Tuesday, June 1, 2010

Corrosion of metallic Materials

Corrosion problem is the chemical, electrochemical or metal physical reaction of a metallic material with its environment, leading to a change in its properties.

Materials are affected above all by the air round them. The air contains oxygen, water vapour, smoke gases with sulphur and phosphorus compounds, combustion products such as carbon dioxide, sulphur dioxide, dilute acids such as carbonic acid, sulphurous acid and hydrochloric acid. Most metals have combined chemically with oxygen, water, sulphur, phosphorous or carbon to form ores. Even after these compounds have been analysed with the expenditure of a great deal of energy in smelting, they strive to return to their original states as ores. This is the nature of most forms of damage to metals (corrosion).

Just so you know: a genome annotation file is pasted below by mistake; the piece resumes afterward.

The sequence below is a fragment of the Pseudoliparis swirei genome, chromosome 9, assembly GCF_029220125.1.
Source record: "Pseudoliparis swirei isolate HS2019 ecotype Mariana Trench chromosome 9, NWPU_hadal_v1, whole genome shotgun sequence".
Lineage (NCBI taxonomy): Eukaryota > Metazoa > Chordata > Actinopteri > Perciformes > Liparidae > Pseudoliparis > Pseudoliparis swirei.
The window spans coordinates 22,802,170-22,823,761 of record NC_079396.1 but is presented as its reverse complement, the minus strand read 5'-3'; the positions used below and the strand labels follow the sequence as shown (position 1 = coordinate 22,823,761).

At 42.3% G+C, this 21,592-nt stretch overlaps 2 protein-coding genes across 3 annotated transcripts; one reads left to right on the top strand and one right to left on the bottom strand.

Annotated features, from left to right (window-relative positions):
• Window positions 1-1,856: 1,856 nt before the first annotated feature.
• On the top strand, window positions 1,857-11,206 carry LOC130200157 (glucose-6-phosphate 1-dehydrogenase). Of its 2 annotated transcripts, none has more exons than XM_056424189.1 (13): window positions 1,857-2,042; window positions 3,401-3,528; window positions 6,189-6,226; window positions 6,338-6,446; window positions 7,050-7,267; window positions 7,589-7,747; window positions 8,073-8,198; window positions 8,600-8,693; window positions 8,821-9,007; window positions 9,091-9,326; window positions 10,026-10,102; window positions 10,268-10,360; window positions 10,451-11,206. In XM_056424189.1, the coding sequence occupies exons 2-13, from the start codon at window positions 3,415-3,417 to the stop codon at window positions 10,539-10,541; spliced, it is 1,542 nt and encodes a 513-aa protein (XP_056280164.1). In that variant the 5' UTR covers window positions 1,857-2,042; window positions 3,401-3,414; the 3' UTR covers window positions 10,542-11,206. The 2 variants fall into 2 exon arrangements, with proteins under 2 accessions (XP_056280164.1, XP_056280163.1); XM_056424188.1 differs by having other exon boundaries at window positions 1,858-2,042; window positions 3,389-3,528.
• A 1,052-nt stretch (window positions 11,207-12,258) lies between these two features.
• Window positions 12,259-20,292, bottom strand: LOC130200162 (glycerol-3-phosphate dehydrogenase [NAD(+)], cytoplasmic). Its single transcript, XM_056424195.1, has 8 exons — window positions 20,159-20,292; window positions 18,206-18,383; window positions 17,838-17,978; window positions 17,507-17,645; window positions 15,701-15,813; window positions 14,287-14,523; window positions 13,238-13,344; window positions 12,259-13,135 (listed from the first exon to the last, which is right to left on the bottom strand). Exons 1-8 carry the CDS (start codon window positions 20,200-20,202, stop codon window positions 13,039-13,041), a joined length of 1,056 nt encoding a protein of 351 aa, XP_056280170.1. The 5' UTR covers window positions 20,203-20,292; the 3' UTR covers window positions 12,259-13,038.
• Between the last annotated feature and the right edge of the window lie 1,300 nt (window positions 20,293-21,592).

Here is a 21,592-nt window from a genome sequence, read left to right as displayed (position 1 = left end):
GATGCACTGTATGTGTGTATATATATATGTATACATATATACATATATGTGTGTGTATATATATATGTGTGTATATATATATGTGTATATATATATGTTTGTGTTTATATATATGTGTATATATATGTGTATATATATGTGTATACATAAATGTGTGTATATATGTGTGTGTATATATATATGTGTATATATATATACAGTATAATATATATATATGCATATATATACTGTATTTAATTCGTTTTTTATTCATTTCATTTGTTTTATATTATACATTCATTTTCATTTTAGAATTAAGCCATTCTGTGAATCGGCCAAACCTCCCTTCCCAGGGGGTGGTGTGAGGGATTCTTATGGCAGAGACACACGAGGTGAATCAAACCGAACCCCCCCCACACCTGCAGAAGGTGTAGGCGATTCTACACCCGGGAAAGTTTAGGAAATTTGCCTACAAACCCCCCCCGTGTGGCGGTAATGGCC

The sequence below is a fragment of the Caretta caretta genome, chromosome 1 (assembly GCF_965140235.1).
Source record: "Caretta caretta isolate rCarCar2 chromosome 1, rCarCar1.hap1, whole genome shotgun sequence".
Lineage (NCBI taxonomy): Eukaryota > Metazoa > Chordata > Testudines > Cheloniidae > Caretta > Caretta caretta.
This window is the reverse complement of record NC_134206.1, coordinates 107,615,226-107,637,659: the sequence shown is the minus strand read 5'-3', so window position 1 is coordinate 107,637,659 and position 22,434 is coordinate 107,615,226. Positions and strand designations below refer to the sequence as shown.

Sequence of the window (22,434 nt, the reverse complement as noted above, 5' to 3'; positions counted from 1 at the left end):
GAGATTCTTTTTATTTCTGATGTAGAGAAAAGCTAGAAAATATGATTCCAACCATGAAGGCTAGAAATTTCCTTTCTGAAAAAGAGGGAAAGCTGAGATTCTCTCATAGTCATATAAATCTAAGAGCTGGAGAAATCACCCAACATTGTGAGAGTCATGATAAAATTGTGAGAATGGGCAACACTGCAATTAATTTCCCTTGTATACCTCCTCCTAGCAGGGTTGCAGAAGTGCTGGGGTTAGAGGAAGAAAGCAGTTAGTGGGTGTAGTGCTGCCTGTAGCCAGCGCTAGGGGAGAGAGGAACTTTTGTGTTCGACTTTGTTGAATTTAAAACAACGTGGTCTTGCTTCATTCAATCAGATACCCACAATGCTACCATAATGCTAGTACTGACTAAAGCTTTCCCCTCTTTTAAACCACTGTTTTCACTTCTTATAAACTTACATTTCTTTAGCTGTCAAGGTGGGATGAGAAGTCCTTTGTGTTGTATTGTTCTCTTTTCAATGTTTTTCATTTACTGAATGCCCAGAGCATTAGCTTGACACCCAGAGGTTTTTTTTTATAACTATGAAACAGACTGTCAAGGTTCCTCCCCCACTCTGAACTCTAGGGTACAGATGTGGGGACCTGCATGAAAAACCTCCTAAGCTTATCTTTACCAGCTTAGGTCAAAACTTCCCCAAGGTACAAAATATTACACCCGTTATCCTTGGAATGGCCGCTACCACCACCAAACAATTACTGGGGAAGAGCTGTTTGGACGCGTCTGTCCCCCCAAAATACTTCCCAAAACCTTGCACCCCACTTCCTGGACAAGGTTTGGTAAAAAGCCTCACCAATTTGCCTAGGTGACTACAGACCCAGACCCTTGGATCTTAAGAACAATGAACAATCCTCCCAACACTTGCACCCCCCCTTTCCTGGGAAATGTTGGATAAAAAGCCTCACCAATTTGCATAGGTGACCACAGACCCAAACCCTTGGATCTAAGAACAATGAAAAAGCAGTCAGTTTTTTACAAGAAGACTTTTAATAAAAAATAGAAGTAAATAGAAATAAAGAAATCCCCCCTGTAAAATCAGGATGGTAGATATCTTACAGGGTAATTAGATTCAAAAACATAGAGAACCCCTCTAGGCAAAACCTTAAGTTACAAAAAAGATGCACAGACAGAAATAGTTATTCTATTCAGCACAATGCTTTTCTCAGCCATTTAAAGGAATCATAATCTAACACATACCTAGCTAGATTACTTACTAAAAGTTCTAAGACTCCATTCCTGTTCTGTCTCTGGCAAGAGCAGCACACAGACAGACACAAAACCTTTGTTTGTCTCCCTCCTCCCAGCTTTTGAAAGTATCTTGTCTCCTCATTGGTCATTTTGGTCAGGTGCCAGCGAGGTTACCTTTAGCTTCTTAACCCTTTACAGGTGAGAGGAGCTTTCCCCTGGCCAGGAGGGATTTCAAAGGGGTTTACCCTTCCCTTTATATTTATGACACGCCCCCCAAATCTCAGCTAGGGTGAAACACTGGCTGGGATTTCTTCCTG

If a bright metal strip – iron (Fe), copper (Cu) or zinc (Zn) is held in the flame of a burner, it loses its surface lustre and it covered by an oxide layer. The oxide coat is often impervious and prevent the oxidation of the metal underneath it.

Copper form copper oxide iron forms iron oxide:

2 Cu + O2   → 2 CuO
2 Fe + O2  → 2 FeO

If iron is heated red-hot in air, hammer scale forms (Fe2O4 or FeO + Fe2O3)

Zinc form zinc oxide:  2 Zn + O2 → 2 ZnO
Lead form lead oxide: 2 Pb + O2 →  2 PbO
Aluminum form aluminium oxide: 4 Al + 3 O2 →  2 Al2O3
Magnesium form magnesium oxide: 2 Mg + O2 → 2 MgO

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